To more effectively manage all eleven Chicago-area MGP sites, the RI/FS AOC organized them into 4 sites: the North Shore Avenue Site, the North Branch Site, the South Branch Site. and the Crawford Site. Both the North Branch Site and the South Branch Site have several operable units. The North Branch Site is comprised of the Division Street Station Operable Unit (OU), the North Station OU, and the Willow Street/Hawthorne Avenue Station OU. One site is the the North Shore Avenue Station Site. The South Branch Site is comprised of the 22nd Street Station Upland OU, the Hough Place Station Upland OU, the Pitney Court Station Upland OU, the South Station Upland OU, the Throop Station Upland OU, and the South Branch River OU.
Investigations and Remediation Previously Performed
The on-site environmental investigations performed to date have been limited to a few borings in the southwest corner of the site in 2001-2002. Conditions in the river adjacent to the site were investigated by installing borings at selected locations in 2006. Evidence of tar impacts (tar globules, sheen, and odor) was observed at a number of sediment boring locations. Data obtained with a tar-specific green optical screening tool (“TarGOST”) device indicate the presence of coal tar at several locations, and laboratory analysis of sediment samples found high levels of PAHs.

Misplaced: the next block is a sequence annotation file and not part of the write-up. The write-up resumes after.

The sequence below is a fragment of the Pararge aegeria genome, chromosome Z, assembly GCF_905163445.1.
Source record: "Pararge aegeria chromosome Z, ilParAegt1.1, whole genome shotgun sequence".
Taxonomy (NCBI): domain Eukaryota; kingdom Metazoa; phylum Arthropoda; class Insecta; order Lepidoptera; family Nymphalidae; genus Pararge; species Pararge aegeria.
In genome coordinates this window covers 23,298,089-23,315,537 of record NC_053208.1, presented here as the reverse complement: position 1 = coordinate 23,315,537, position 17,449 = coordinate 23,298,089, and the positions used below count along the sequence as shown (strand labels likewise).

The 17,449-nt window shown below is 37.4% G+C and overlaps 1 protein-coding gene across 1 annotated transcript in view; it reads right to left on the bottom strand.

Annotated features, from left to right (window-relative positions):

No investigation or remediation of the land portion of the property has been performed to date.
EPA approved the RI work plan for Throop Street Station in December 2012 and field work began in spring 2013. At least 4 rounds of groundwater sampling will be collected, in addition to soil and soil-gas samples, throughout 2014 and into early 2015, to determine the nature and extent of MGP contaminants.
ContactsRemedial Project Manager, U.S. EPA
Rosauro Del Rosario (email@example.com)
Community Involvement Coordinator, U.S. EPA